Sign up By September 14th via Michael Boot: M.D.Boot@tue.nl
Eindhoven University of Technology is one of the world’s foremost research institutions in energy research. The establishment of the energy research cluster in 2010 reflects a strong commitment to further expanding this already extensive body of energy research. The cluster brings together 27 research groups, with more than 300 energy scientists.
Energy research at TU/e has always been inspired by societal needs. We have an outstanding tradition of cooperation with industry. This makes it possible to simultaneously push the frontiers of science, product development, and societal implementation of new technologies. The energy strategic area envisions a sustainable world that can produce enough energy for its consumption, unimpeded by scarce resources and without any impact on the climate.
Our research will help pave the way for this challenging transition. Many roads lead to this future. That is why we are exploring a broad spectrum of promising technologies. In the short term, we expect to generate novel technologies for more sustainable use of existing resources. This research focuses on the built environment and fuel technologies. Somewhat further away, our research will deliver novel solar cells and other new energy conversion technologies. In the longer run, our fusion research will contribute to a sustainable transition.
Historically, biofuel refineries have been designed from a producer’s or technology push perspective, i.e. given the availability of a certain feedstock (e.g. rape seed), develop a cost-effective production route to various classes of transportation fuels (e.g. biodiesel). Conversely, we address the issue from an engine’s or market pull point of view in a two-fold exercise in reverse engineering. Firstly, we reverse-engineer the engine’s favorite drink with the aim of largely eliminating particulate emissions.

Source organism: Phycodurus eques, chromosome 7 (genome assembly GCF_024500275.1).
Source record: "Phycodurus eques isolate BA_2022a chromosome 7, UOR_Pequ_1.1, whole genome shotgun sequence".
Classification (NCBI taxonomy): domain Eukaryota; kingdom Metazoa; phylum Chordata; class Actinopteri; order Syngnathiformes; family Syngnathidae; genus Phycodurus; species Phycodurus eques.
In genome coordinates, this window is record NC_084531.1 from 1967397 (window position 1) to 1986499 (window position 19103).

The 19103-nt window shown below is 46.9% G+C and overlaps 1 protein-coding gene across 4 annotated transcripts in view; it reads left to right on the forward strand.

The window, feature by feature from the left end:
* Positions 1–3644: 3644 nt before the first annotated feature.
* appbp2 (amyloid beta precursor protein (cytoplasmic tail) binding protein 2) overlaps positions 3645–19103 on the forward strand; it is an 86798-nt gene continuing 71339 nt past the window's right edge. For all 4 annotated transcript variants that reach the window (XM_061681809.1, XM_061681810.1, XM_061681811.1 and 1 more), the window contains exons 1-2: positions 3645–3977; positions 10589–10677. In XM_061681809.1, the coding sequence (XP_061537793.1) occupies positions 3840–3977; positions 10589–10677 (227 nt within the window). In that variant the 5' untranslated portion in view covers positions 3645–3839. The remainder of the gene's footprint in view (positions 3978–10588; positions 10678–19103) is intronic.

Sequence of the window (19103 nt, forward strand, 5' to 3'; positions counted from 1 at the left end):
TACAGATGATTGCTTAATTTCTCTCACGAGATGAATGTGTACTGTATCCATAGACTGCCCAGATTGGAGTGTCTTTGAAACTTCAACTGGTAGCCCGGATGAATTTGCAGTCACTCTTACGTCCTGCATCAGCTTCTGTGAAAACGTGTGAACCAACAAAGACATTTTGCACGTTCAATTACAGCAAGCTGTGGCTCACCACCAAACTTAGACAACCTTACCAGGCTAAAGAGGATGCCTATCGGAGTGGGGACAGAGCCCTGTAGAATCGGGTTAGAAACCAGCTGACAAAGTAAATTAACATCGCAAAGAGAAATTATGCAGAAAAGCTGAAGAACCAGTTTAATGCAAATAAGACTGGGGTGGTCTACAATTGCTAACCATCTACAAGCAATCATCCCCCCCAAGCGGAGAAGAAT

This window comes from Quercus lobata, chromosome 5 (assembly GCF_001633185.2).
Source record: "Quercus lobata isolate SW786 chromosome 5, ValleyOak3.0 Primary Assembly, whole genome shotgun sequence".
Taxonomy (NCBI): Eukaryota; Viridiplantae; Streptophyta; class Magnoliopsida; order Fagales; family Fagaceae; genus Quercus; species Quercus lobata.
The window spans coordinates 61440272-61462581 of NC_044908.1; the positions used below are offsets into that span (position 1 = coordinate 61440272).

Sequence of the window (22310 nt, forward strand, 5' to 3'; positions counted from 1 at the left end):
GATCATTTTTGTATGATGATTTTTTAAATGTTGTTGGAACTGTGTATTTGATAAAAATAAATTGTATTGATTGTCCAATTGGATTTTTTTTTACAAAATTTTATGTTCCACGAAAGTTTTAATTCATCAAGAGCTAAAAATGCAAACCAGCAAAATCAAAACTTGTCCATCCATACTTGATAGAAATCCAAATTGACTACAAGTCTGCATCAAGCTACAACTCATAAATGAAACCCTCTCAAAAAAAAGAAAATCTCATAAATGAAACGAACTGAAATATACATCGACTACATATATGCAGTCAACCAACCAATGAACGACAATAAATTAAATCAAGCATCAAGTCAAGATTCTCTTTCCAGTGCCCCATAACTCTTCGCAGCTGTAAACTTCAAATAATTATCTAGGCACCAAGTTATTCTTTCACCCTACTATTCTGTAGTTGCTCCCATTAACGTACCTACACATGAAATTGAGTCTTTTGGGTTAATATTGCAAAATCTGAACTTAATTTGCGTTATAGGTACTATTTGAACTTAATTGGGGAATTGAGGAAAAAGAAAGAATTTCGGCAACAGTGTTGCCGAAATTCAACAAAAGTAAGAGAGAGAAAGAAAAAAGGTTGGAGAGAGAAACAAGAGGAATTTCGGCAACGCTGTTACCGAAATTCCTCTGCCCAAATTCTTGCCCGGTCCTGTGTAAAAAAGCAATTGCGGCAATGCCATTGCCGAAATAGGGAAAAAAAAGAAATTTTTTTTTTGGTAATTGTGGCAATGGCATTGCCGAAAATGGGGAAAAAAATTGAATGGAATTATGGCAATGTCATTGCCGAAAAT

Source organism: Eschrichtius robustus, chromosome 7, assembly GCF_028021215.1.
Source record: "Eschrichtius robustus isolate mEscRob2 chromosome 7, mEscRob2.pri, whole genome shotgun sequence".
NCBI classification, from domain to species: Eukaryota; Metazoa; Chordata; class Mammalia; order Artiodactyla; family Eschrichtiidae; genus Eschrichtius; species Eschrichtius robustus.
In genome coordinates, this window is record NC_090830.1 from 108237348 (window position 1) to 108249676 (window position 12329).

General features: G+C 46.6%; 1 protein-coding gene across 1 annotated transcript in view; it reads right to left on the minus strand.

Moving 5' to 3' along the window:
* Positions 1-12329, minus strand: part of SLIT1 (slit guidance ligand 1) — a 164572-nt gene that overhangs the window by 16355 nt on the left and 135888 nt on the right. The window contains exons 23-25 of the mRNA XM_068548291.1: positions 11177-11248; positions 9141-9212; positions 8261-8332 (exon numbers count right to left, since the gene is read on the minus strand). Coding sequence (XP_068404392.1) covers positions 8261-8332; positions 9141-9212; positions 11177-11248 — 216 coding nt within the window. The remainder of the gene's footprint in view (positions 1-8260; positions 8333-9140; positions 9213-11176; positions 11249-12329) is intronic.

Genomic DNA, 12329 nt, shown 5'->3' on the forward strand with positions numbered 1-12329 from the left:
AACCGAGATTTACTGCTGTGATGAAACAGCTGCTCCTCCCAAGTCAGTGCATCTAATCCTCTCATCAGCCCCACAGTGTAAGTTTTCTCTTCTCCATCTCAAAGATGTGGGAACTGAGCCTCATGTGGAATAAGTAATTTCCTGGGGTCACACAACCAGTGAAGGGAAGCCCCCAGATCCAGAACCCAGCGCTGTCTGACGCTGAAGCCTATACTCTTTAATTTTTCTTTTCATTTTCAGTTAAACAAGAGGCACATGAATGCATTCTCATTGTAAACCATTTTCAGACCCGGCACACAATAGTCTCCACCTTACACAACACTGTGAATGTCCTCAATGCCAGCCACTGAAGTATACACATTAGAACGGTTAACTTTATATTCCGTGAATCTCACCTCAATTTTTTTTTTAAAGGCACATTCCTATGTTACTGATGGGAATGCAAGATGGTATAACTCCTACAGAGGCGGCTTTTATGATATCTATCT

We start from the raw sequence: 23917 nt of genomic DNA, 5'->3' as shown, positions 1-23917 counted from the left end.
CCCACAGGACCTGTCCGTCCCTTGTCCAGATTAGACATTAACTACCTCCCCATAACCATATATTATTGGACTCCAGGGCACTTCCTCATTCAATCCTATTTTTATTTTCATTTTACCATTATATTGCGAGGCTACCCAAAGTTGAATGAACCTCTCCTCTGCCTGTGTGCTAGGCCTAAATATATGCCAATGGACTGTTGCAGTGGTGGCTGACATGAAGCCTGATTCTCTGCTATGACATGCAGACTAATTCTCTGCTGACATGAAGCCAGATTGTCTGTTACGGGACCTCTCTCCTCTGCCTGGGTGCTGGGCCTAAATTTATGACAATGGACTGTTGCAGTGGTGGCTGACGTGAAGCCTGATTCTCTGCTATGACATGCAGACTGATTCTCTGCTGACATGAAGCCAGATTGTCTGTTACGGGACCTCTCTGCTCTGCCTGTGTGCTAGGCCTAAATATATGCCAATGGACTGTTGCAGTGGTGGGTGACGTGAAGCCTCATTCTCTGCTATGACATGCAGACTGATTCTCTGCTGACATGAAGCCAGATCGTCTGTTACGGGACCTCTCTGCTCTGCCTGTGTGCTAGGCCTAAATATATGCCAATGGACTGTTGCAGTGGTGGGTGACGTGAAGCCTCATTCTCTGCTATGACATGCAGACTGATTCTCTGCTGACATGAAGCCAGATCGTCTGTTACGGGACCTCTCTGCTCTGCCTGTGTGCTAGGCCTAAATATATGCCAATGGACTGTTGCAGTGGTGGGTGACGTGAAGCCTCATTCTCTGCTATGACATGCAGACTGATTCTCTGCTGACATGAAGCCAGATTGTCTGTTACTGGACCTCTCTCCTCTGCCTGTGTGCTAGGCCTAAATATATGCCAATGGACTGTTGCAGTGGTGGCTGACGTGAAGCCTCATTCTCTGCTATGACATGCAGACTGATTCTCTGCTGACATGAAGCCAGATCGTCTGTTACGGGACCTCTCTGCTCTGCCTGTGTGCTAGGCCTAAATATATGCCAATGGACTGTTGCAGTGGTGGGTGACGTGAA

Here we show that oxygenated aromatics, e.g. benzyl alcohol, have the strongest soot curbing potential of all hydrocarbon classes investigated. The causality can be traced back to an intrinsic chemical “snooze” functionality, which ensures longer mixing times prior to auto-ignition. More by chance rather than design, the very same molecules act as octane boosters when added to gasoline, thereby offering the promise of a “one-size-fits-all” biofuel solution.
Subsequently, we allocate appropriate bio-based feedstocks, in this case lignin recovered from waste streams in cellulosic-ethanol and paper production. Lignin, after cellulose the most abundant renewable feedstock, is essentially a polymer of the aromatic oxygenates in question, requiring a further (catalytic) depolymerization process to retrieve the desired fuel compounds.
The link of our research to the (Dutch) BBE is most evident in relation to the figure below, taken from the Port of Rotterdam Vision 2030 document. From this figure becomes clear that second generation biorefineries will have an aromatic-rich (lignin) side-stream. The valorization route still has to be developed, but a route towards aromatic chemicals is envisioned. We would like to add a pathway towards aromatic (e.g. phenolic) based biofuels. It is very likely that when producing aromatic chemicals from lignin, there will be a fraction which is not suitable for chemical production. This cut could then be utilized for our biofuels.
Participants: Max. 30
Location: Eindhoven Automotive Lab (sign in at reception of building Gemini)
Campus map: http://www.tue.nl/uploads/media/plattegrond_02.pdf
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